Archive for June, 2015

Watering Down The Energy Debate

Via The Energy Collective, commentary on the watergy nexus: Water is essential for the production of energy. Energy facilities both consume water and have impacts on the aquatic ecosystems they interact with. These interactions are complex however and it is a mistake to over-simplify – one we must avoid if we are to meet our […]

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Africa’s Watergy Nexus: Farmers Lose Water Access As Tanzania’s Hydropower Runs Dry

Via Reuters, a look at the impact the watergy nexus is having in Tanzania: Tanzania, home to Mt. Kilimanjaro and the Serengeti National Park, has a tradition of protecting land for the sake of ecological diversity and beauty. Now the country has a new reason to add to its protected sites list: electricity. Faced with […]

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North Korea’s Dark Secret: ‘100-Year Drought’ Is Knocking Out Its Power Supply

Via the Daily Beast, an interesting – yet sobering – report on hydroelectric-reliant North Korea’s watergy challenges: Kim Jong Un’s next big crisis may be harder to Photoshop over, unless his propaganda artists have very strong battery backups. North Korea is experiencing severe power outages as a crippling drought has led to increased failures by its […]

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Water Scarcity Could Deter Northern Mexican Energy Developers

Courtesy of Circle of Blue, an interesting look at the watergy constraints impacting shale energy exploration in northern Mexico: Before world oil prices collapsed late last year, shop owners closest to the banks of the Rio Grande River in Piedras Negras joked that they could hear the groans of Texas drilling rigs advancing toward their […]

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Central Asia Energy-Water Development Program

Via the World Bank, a brief look at the Bank’s Central Asia Energy-Water Development Program (CAEWDP): Central Asia is endowed with water and an abundance of rich and varied energy resources — hydropower, oil, gas, and coal. These resources can support increased agricultural production and have the potential to exceed domestic energy demand to supply export markets. […]

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Water For Shale Oil And Gas: Can It Be Managed More Sustainably?

Via the Mitchell Foundation, some interesting commentary at the management of water use for shale oil and gas: The United States is becoming energy independent largely due to a technology that combines horizontal drilling with hydraulic fracturing.  At a recent public meeting I posed a question to the audience, “How much water is used in hydraulic […]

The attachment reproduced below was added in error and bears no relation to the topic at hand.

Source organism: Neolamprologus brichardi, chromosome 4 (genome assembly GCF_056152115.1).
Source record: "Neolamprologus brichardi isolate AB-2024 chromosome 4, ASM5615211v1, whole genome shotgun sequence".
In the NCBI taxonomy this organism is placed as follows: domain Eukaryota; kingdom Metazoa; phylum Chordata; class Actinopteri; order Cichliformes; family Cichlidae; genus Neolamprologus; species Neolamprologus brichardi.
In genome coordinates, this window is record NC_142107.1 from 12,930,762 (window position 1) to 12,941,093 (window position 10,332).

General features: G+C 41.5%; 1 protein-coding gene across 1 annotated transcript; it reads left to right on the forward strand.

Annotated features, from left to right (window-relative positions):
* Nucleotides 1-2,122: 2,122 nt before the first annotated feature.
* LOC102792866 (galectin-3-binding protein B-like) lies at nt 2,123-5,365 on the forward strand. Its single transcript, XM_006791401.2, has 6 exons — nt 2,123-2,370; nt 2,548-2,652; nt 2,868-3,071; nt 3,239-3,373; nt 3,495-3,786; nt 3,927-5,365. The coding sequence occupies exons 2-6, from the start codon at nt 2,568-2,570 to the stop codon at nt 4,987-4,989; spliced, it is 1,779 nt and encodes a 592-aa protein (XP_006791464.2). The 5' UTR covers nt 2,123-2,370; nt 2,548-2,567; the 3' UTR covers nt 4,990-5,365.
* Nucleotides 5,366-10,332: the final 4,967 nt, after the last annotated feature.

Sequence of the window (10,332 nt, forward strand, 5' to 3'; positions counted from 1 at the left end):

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About This Blog And Its Author
As the scarcity of water and energy continues to grow, the linkage between these two critical resources will become more defined and even more acute in the months ahead.  This blog is committed to analyzing and referencing articles, reports, and interviews that can help unlock the nascent, complex and expanding linkages between water and energy -- The Watergy Nexus -- and will endeavor to provide a central clearinghouse for insightful articles and comments for all to consider.

Educated at Yale University (Bachelor of Arts - History) and Harvard (Master in Public Policy - International Development), Monty Simus has held a lifelong interest in environmental and conservation issues, primarily as they relate to freshwater scarcity, renewable energy, and national park policy.  Working from a water-scarce base in Las Vegas with his wife and son, he is the founder of Water Politics, an organization dedicated to the identification and analysis of geopolitical water issues arising from the world’s growing and vast water deficits, and is also a co-founder of SmartMarkets, an eco-preneurial venture that applies web 2.0 technology and online social networking innovations to motivate energy & water conservation.  He previously worked for an independent power producer in Central Asia; co-authored an article appearing in the Summer 2010 issue of the Tulane Environmental Law Journal, titled: “The Water Ethic: The Inexorable Birth Of A Certain Alienable Right”; and authored an article appearing in the inaugural issue of Johns Hopkins University's Global Water Magazine in July 2010 titled: “H2Own: The Water Ethic and an Equitable Market for the Exchange of Individual Water Efficiency Credits.”